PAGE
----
Ask and answer the following questions before printing any test. Improve the test, then go ahead to print it.
1. Is the purpose of the test clear?
Is it a unit, month or end of term test? Is it to test what?
2. Does the test match the test specifications?
Are number and types of questions, distribution of marks, length of the reading text and time allowed as in the specifications?
3. Does the test content match the syllabus content?
Are the vocabulary, structures, functions, reading and writing questions in the test included in the syllabus?
4. Do the test questions match the objectives of the syllabus?
Do the test items measure to what extent the objectives are achieved?
5. Do the test items cover the cognitive levels?
Do the test items encourage students to show understanding, apply what they’ve learned, analyze, combine and evaluate?
6. Is the total time allowed clearly mentioned?
7. Are the marks for each question clearly written beside the question?
8. Are instructions clear on what exactly students have to do?
9. Are instructions grammatically correct, spelled correctly and written in simple, clear language?
10. Are the format and layout clear and easy to follow?
Regarding to format:
- Are the pages and all the questions numbered?
- Is the font familiar and easy to read?
- Are the texts and spaces well distributed?
- Are the pictures and tables clear?
Regarding to layout:
- Are the instructions clearly distinguished from the questions?
- Are all relevant questions on one page?
- Is there enough space for students to write their answers?
11. Are the questions organized in appropriate order from easy to difficult?
12. Are questions independent of each other? (students should not answer one question depending on another)
13. Are the questions in the right level according to the students’ level?
14. Is the answer key available in a separate paper, correct and complete?
15. Is there only one correct answer for each MCQ?
16. Are all acceptable answers included in the answer key?
17. Is there a clear rating scale for marking writing question?
18. Are the marks easy to compute?
19. Are all questions free of bias in any way?
20. Is the test as a whole free of any offensive language?
I am inviting you to join my 3rd Online SESSION.
Creating a Good Language Test.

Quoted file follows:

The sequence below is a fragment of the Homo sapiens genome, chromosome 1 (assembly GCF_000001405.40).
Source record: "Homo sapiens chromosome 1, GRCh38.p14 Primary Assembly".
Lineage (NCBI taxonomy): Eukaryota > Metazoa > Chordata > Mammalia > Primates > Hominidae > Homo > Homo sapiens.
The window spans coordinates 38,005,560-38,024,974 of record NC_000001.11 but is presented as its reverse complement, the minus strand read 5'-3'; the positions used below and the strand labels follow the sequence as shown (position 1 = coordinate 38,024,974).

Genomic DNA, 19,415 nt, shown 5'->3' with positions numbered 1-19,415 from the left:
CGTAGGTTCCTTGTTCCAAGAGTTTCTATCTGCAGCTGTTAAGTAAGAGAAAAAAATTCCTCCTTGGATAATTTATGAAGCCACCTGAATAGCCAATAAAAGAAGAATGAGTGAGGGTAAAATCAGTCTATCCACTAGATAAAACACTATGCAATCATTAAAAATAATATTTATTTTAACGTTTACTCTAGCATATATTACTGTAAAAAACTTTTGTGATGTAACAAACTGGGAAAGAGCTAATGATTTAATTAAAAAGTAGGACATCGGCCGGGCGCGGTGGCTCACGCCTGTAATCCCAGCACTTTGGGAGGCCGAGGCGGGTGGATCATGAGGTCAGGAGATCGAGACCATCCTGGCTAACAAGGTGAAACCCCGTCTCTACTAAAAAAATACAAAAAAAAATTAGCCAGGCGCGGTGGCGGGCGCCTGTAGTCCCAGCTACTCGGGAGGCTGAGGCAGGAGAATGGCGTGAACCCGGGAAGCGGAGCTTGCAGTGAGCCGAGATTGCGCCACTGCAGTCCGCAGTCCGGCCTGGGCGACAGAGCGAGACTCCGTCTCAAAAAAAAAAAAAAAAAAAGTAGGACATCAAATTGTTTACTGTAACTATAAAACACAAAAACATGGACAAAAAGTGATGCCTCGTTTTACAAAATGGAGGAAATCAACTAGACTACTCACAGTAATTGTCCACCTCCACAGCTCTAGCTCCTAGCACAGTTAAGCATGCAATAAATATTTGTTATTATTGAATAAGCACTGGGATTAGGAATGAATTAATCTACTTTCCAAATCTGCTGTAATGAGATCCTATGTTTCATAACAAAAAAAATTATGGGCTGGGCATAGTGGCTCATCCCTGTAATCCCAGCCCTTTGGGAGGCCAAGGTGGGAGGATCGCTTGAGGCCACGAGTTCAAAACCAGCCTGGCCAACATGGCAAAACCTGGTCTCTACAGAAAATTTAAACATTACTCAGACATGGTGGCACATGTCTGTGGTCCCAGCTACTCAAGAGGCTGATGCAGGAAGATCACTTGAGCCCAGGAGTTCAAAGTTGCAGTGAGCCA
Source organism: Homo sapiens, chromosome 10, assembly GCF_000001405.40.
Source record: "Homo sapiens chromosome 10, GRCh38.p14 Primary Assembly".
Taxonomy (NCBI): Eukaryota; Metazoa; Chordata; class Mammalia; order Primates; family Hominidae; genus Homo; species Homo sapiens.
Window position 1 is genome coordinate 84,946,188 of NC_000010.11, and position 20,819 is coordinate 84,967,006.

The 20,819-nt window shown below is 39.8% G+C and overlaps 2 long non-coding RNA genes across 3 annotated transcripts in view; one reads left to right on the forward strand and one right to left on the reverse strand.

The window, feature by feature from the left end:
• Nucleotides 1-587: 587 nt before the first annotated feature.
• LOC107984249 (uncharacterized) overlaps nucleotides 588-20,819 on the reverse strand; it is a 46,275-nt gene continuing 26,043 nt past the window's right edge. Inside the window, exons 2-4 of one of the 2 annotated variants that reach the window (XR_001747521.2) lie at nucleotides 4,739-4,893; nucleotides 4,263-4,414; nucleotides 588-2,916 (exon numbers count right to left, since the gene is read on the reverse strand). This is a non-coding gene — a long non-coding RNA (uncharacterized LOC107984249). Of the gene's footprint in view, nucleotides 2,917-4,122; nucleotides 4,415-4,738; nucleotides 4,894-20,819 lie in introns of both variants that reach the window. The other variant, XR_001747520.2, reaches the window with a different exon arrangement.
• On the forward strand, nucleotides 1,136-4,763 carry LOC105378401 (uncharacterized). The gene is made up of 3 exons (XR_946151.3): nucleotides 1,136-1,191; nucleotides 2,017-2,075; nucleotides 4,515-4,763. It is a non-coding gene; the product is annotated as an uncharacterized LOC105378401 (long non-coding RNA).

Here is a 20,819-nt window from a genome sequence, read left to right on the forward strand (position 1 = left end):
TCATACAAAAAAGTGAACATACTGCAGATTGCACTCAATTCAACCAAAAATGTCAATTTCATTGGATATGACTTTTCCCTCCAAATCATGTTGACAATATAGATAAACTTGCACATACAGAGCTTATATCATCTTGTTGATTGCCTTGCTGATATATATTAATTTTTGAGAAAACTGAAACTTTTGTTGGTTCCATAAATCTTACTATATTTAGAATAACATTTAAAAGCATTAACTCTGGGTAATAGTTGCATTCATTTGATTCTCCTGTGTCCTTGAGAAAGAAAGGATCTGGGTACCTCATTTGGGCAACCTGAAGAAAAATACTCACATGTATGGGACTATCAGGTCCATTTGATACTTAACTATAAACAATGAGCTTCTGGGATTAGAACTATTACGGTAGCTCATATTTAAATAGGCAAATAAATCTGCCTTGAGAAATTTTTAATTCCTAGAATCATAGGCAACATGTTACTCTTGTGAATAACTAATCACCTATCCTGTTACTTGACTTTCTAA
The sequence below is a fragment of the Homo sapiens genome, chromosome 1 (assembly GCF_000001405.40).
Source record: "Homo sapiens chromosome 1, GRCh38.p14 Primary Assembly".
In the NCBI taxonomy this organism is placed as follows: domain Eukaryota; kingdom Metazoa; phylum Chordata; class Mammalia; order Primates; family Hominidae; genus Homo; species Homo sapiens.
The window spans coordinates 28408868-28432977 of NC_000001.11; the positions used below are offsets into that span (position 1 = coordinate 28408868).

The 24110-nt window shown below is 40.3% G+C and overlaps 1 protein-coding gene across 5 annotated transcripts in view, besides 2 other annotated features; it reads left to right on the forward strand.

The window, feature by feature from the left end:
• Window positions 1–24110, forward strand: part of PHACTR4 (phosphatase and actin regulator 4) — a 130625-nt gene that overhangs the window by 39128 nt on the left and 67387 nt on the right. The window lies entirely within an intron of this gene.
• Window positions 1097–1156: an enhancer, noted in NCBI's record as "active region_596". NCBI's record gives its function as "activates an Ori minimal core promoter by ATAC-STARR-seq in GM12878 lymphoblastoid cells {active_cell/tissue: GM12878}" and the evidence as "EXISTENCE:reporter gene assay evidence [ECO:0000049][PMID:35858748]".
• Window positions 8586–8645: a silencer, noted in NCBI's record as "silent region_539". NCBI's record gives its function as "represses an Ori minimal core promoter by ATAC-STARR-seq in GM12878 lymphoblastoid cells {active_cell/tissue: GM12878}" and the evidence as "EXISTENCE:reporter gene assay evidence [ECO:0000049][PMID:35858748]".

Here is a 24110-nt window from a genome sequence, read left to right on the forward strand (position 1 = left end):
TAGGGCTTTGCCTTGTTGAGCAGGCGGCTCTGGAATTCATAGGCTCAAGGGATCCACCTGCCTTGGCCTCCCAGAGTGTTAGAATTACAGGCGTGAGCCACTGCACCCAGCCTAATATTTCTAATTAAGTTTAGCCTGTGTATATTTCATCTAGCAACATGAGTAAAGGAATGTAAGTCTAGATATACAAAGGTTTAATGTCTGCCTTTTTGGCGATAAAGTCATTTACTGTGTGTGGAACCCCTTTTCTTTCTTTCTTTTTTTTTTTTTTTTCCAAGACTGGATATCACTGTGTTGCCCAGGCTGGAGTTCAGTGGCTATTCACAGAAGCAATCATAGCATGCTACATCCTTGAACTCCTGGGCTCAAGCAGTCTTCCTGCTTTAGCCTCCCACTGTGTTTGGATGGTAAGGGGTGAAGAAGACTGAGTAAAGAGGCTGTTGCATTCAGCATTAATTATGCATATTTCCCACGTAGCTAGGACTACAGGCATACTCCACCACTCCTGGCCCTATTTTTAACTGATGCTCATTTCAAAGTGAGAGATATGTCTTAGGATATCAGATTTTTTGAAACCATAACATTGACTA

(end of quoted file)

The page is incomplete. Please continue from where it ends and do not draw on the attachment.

On 22 / 12 / 2016, at 4.00 PM, Egypt Standard Time ( GMT + 2 ) .
It’s a 40-minute FREE Session Online !!!
I’m going to tackle the following points during it:
* Reasons for Testing During English Language Course.
* What Should be Tested in the Language Test?
* Characteristics of a Good Language Test.
* The Cycle of Creating a Good Language Test.
* General Tips for Creating Good Test Items.
* Tips for Constructing MCQs.
* Tips for Constructing True/False items.
* Tips for Constructing Matching items.
* Tips for Constructing Completion items.
* Tips for Constructing Short-Answer Questions.
Join from PC, Mac, Linux, iOS or Android on: https://zoom.us/j/614196310
If you have already prepared a language test, don’t print it unless you check the following points. Then, you may go ahead to print it or improve it before printing. You should ensure that your test:
- Follows the specifications assigned for preparing the language tests.
- Measures the achievement of the desired objectives.
- Tests what it ought to test and measures what it is supposed to measure.
- Covers all items that have been taught or studied and includes items from different areas of the syllabus.
- Tests vocabulary as well as grammar.
- Includes everyday and communicative language.
- Is neither too difficult nor too easy but progressive in difficulty.
- Is appropriate in length for the allocated time.
- Tells students what to do exactly and in a clear way.
- Is easy to be conducted and scored without wasting too much time or effort.
- Produces the same results if it is given twice to same students under the same conditions.
- The decision of providing and making the test: